There is a (literal) fatal flaw in the otherwise brilliant fish farming focus of genius entrepreneur, Eric Pederson ’82, and he as much as concedes it himself (“Sea Change,” January issue). His inventive intention is to change current fish farming to something that provides the farmed species a “healthier, less stressful environment.” But that charity is all undone in one bloodletting instant (the fatal flaw), when each of them, in his words, must “... just have one bad day.”
The doggerel of Mr. Pederson’s latter comment delicately dances around the day he inevitably imposes judgement, when his huddled herds must be “harvested” (condemned and executed for no other crime than simply being fish). That hardly seems just. Killing for whatever purpose or reasoning, by whatever means, benefits no one. The wisdom literature of the world reflects as much.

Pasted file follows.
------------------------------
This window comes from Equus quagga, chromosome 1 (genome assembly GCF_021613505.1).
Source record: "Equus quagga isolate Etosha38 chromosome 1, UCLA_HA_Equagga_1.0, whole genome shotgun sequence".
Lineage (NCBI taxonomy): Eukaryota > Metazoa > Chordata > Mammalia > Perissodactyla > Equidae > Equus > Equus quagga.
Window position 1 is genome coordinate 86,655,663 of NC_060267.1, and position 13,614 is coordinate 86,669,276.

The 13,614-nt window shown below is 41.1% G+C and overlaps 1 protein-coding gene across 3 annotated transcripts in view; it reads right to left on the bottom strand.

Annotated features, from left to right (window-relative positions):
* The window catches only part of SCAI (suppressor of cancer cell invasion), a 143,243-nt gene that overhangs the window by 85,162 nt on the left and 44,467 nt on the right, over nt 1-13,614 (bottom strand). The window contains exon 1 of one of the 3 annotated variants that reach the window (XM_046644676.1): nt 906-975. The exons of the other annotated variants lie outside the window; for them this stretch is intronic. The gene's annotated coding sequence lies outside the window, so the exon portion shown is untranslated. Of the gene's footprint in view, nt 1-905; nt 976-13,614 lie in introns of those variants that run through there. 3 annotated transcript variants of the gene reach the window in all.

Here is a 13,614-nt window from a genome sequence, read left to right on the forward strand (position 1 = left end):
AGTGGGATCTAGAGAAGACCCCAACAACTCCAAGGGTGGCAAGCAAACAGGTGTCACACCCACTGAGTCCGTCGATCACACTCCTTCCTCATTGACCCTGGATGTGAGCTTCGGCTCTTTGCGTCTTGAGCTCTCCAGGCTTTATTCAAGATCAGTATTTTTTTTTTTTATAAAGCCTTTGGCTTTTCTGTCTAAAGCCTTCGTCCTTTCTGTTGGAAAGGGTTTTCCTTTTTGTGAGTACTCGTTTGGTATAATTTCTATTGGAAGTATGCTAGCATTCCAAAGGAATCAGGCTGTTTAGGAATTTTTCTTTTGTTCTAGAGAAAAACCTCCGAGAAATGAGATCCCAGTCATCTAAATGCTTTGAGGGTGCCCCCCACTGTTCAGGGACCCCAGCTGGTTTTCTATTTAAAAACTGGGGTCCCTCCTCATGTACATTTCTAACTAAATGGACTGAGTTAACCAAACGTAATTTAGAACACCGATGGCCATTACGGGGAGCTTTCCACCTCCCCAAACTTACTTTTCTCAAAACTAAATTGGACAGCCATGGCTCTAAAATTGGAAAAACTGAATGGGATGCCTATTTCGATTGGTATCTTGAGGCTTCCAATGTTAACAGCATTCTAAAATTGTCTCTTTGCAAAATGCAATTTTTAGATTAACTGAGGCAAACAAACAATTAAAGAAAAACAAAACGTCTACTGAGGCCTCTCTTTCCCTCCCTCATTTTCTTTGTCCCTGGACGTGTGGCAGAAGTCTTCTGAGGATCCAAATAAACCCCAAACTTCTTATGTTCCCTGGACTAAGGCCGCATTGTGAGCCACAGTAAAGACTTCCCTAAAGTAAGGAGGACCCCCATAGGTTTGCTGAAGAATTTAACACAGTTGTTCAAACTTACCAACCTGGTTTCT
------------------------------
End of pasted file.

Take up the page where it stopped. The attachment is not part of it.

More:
I have abandoned flesh consumption (cuisine through killing), going on four or five years now, and will venture to say that my health (as a function of diet) has never been better. Mr. Pederson’s intention is inspiring, and as one T.I. member to another, I wish him nothing but grace and goodwill, hoping that in his admirable mission to feed the masses that he plow his profits into perfecting plant proteins, and so spare those whose blood he would otherwise spill.